COCONUT GROVE, FLA. (WSVN) - - Although it’s been several weeks since Hurricane Irma came through South Florida, the debris left behind in some neighborhoods have made residents frustrated.

Storm debris has piled up in many places and some homeowners who have piles outside their homes said that the cleanup is taking longer than expected.

Neal Yaffe said the debris has lined his road in Coconut Grove for a month but is thankful that crews have arrived, Wednesday.

“It feels like a long time, but we are so happy that they are here,” he said.

Officials said that more than 60 percent of the job is complete. “We believe, by the end of October, the City of Miami will be totally clean,” said Miami Mayor Tomas Regalado.

The City of Coral Gables is on a similar track. “We would like to have the majority of it clean by the end of October,” said the director of Public Works in Coral Gables, John Osgood.

With 80 trucks on the job, officials said the clean sweep is about 85 percent complete. “Our goal is to return Coral Gables to ‘The City Beautiful’ as fast as possible,” Osgood said.

And those who have voiced their concerns are being heard. “I know people feel like they aren’t seeing progress,” said Gayle Love, with the Miami Dade County Solid Waste Department. “I want to assure everyone that we will be there. We will pick up every single trash pile from Hurricane Irma.”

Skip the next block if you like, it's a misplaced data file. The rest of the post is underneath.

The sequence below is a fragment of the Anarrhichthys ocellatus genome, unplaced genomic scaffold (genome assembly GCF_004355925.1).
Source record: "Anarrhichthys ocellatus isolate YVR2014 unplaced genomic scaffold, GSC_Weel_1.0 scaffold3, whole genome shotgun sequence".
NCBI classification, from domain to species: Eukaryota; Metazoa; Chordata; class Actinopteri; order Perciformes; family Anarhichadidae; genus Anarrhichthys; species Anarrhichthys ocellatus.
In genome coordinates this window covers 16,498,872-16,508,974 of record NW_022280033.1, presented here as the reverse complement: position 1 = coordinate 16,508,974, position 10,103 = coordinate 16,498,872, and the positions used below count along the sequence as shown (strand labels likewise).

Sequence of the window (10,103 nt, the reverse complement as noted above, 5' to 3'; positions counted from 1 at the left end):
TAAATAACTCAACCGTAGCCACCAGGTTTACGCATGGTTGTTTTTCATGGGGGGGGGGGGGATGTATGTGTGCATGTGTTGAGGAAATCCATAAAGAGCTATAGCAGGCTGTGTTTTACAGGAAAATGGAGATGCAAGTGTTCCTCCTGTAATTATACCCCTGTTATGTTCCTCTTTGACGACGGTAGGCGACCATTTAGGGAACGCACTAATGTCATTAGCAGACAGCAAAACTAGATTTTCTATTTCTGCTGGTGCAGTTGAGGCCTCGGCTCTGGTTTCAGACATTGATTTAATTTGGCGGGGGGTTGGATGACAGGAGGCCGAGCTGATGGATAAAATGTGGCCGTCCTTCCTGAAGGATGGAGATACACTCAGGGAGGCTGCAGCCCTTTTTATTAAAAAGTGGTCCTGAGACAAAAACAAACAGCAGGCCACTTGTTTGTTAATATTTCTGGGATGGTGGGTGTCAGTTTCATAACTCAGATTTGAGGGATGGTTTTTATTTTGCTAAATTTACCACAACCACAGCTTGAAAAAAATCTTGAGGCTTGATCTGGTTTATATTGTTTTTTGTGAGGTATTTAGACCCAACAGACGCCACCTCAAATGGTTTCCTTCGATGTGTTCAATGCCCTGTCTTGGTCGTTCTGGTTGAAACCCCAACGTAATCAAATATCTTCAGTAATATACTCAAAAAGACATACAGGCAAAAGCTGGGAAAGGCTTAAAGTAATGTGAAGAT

According to officials, Miami-Dade County has collected three times the waste the county usually collects in a whole year. They said they need another 60 to 90 days to get all the cleanup done.

Crews said that piling on old mattresses and stuff from the garage into the debris pile actually slows down the process.

“It’s not easy to do this kind of work in a busy city, but we’re getting it done,” said Fort Lauderdale Mayor Jack Seiler.

Fort Lauderdale is planning for three passes through the city. Pass one is almost done. “They are going sunrise to sunset, and they are going seven days a week,” Seiler said.

Residents said that they are ready for things to get back to normal.

“It’s been difficult driving and so forth, getting around all of the debris,” said Kendall resident Claire Donnelly.

Jackson Huggett in Coconut Grove said the debris is a hazard. “It’s just been forever,” he said. “The streets are narrow to begin with.”

The piles also pose a pest problem. “And when we looked up we could see movement,” said Coconut Grove resident Valerie Record.

Turns out a 13-foot python was found hiding in a heap of tree limbs.

The super-sized snake is now gone and those huge stacks of sticks are going away too. Leaders across South Florida are asking for residents to be patient.

If you’d like to track the debris removal and find out if work is happening in your area, check out the debris tracker here.

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